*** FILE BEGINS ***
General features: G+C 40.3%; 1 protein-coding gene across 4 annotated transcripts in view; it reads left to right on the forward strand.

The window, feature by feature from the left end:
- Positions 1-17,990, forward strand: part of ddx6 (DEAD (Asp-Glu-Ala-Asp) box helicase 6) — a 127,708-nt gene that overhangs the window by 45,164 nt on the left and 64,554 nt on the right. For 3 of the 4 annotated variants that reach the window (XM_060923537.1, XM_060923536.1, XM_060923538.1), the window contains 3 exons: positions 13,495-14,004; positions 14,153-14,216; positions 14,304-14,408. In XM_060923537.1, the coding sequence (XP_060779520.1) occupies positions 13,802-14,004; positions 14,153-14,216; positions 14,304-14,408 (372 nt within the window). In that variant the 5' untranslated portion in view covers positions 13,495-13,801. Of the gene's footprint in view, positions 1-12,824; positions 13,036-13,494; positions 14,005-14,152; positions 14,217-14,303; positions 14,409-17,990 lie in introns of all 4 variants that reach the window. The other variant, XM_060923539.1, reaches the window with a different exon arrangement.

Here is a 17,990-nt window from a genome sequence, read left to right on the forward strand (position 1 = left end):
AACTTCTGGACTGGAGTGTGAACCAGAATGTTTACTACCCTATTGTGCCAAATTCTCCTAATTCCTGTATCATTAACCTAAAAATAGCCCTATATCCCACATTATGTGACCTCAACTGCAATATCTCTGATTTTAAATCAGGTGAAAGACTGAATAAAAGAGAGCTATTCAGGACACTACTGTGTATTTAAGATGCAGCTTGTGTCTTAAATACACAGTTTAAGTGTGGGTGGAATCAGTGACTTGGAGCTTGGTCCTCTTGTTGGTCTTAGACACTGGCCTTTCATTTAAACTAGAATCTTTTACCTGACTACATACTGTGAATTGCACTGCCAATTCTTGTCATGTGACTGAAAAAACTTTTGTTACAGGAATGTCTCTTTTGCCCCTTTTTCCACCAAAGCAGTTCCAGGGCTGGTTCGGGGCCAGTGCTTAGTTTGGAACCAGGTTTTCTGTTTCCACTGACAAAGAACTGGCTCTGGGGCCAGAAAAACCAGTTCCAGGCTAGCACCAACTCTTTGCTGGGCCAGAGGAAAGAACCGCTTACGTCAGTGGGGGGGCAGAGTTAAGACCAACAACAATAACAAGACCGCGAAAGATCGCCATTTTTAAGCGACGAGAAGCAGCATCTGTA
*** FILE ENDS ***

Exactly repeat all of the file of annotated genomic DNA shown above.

General features: G+C 40.3%; 1 protein-coding gene across 4 annotated transcripts in view; it reads left to right on the forward strand.

The window, feature by feature from the left end:
- Positions 1-17,990, forward strand: part of ddx6 (DEAD (Asp-Glu-Ala-Asp) box helicase 6) — a 127,708-nt gene that overhangs the window by 45,164 nt on the left and 64,554 nt on the right. For 3 of the 4 annotated variants that reach the window (XM_060923537.1, XM_060923536.1, XM_060923538.1), the window contains 3 exons: positions 13,495-14,004; positions 14,153-14,216; positions 14,304-14,408. In XM_060923537.1, the coding sequence (XP_060779520.1) occupies positions 13,802-14,004; positions 14,153-14,216; positions 14,304-14,408 (372 nt within the window). In that variant the 5' untranslated portion in view covers positions 13,495-13,801. Of the gene's footprint in view, positions 1-12,824; positions 13,036-13,494; positions 14,005-14,152; positions 14,217-14,303; positions 14,409-17,990 lie in introns of all 4 variants that reach the window. The other variant, XM_060923539.1, reaches the window with a different exon arrangement.

Here is a 17,990-nt window from a genome sequence, read left to right on the forward strand (position 1 = left end):
AACTTCTGGACTGGAGTGTGAACCAGAATGTTTACTACCCTATTGTGCCAAATTCTCCTAATTCCTGTATCATTAACCTAAAAATAGCCCTATATCCCACATTATGTGACCTCAACTGCAATATCTCTGATTTTAAATCAGGTGAAAGACTGAATAAAAGAGAGCTATTCAGGACACTACTGTGTATTTAAGATGCAGCTTGTGTCTTAAATACACAGTTTAAGTGTGGGTGGAATCAGTGACTTGGAGCTTGGTCCTCTTGTTGGTCTTAGACACTGGCCTTTCATTTAAACTAGAATCTTTTACCTGACTACATACTGTGAATTGCACTGCCAATTCTTGTCATGTGACTGAAAAAACTTTTGTTACAGGAATGTCTCTTTTGCCCCTTTTTCCACCAAAGCAGTTCCAGGGCTGGTTCGGGGCCAGTGCTTAGTTTGGAACCAGGTTTTCTGTTTCCACTGACAAAGAACTGGCTCTGGGGCCAGAAAAACCAGTTCCAGGCTAGCACCAACTCTTTGCTGGGCCAGAGGAAAGAACCGCTTACGTCAGTGGGGGGGCAGAGTTAAGACCAACAACAATAACAAGACCGCGAAAGATCGCCATTTTTAAGCGACGAGAAGCAGCATCTGTA